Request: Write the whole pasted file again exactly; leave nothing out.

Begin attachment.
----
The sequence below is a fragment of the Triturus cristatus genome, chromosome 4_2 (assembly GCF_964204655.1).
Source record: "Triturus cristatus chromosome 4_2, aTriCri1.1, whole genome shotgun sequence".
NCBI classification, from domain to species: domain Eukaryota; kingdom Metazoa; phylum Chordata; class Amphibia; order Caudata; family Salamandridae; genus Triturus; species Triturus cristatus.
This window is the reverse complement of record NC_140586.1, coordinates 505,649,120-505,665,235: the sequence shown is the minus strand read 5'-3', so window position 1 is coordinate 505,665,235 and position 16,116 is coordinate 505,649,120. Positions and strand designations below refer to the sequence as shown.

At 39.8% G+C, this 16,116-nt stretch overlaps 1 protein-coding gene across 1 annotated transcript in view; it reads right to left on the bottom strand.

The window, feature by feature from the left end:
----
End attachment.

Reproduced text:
The sequence below is a fragment of the Triturus cristatus genome, chromosome 4_2 (assembly GCF_964204655.1).
Source record: "Triturus cristatus chromosome 4_2, aTriCri1.1, whole genome shotgun sequence".
NCBI classification, from domain to species: domain Eukaryota; kingdom Metazoa; phylum Chordata; class Amphibia; order Caudata; family Salamandridae; genus Triturus; species Triturus cristatus.
This window is the reverse complement of record NC_140586.1, coordinates 505,649,120-505,665,235: the sequence shown is the minus strand read 5'-3', so window position 1 is coordinate 505,665,235 and position 16,116 is coordinate 505,649,120. Positions and strand designations below refer to the sequence as shown.

At 39.8% G+C, this 16,116-nt stretch overlaps 1 protein-coding gene across 1 annotated transcript in view; it reads right to left on the bottom strand.

The window, feature by feature from the left end: